“I see you found the secret,” Sera called from the top of the ladder. Her presence was no surprise. A mage’s Gift was always present in the senses of another mage; they stood out to each other like beacons in the night. She crawled onto the top of the stone archway, tip-toeing out to join him. “It’s a rite of passage for young people to climb the arches and leave a banner. Travelers, too. But if you’ve already found the ladders, there’s no point in trying to convince you to do it.”
Rune chuckled softly. “Did you climb them, when you passed through the city before?”
“Me?” She sat down beside him, stifling a laugh. “I had the stuffiest escort you’ve ever seen. I was barely allowed to look at them. I would have, though, if we’d not been in a hurry to make it to the east.”
He nodded, his eyes lingering on the moon. “How far west is your home?”
Sera turned to follow his gaze. She caught the question without him needing to ask. “Far enough to see a sliver of the second moon. But if you want to see the rest of it, you’d have to go to the Westkings, if not all the way to the Chains.”
Thinking of the remote islands beyond the western continent stirred unpleasant feelings in his chest and Rune grunted in response. The only similarity between the Chains and Elenhiise was that both were islands. It was foolish to feel the stirrings of homesickness over something so trivial.
“Don’t worry. I’m sure you’ll see it eventually.” She sat beside him, the ruddy undertones of her dark skin glowing in the last rays of the sun. She’d put on her white dress again, a cool contrast that would only serve to make her ethereal in the cold blue-green light of the moon. “Did you get something to eat?”
“Not yet.” The thought of a meal hadn’t even crossed his mind. Now that she mentioned it, his empty stomach responded, making its wishes known.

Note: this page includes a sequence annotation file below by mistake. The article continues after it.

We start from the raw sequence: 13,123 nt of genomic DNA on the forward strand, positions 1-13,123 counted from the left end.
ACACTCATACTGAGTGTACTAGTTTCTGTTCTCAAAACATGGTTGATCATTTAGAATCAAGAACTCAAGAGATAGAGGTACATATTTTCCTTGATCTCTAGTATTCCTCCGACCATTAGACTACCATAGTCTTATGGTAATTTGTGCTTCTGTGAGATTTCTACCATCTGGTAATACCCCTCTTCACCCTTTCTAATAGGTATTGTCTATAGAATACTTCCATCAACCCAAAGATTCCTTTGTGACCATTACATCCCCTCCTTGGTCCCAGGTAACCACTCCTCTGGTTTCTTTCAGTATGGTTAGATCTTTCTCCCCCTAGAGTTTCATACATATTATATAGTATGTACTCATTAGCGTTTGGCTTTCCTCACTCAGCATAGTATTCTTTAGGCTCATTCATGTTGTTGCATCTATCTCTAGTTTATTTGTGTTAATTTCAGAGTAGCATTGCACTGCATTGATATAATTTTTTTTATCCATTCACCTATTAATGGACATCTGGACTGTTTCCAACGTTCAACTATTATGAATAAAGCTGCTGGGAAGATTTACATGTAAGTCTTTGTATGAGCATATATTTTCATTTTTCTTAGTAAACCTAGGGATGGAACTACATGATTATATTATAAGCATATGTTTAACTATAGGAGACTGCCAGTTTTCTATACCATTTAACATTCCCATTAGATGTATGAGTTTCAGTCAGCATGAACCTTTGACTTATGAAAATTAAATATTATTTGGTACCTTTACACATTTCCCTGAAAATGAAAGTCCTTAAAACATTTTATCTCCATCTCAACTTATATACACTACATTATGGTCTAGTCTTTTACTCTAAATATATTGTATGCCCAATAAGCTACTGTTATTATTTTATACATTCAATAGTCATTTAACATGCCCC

A sparkle lit her eyes. “Good. I took a tray of food to our room. Care to guess what I learned while I was getting it?”
“No,” he replied flatly, “but I expect you’re about to tell me anyway.”
“Of course.” Sera grinned, smoothing her dress as the sun slipped away. Her white dress and hair caught the moonlight. Where she’d glowed in the sun, the moon gave her a ghostly appearance in spite of her umber complexion. “As it turns out, the city has a number of wells. All still provided water, up until a few weeks ago.”
His eyes drifted to the maze of streets below. People still packed them—perhaps more densely now than during daylight hours—and lamps cast warm light and long shadows around them. He didn’t see any wells, but with so many people out and about, he doubted he would have seen anything from the top of the arch anyway. “What changed?”
“They wouldn’t say. At least, not clearly. They said something blocked the underground waterways, but no one wanted to speak of the matter. It sounded like whatever it was, it blocked off the water intentionally.”
Rune turned his head, giving her a sideways look. Shades of warmer, agitated colors rolled through the luminescence of his eyes. In the dark of night, there was no missing the way they glowed. The light was a trait common in mages like him; mages like him, however, weren’t common. “And you intend to drag me to the wells to find out what happened.”
Sera slapped her knee. “And you’re going to help me!”
“Not tonight, of course. We’ll find a well first thing in the morning and go from there.” She leaned closer, until her arm touched his. “Unless, of course, you don’t want an opportunity to show up the well diggers.”
The memory of his last encounter with the well digging party that traveled on their heels made him bristle and Rune shoved himself up. “Food first,” he growled, stalking across the wide stone arch and swinging down onto the rough-hewn ladder. “Then the well.”
“Tonight?” Sera asked, surprised.
He still had bruises from his spat with the lead digger. He’d refused to let Sera heal them, his ego wounded by how hard she laughed at the outcome of the brawl. “Tonight,” he agreed.
There was no way Rune was giving their leader another chance to embarrass him.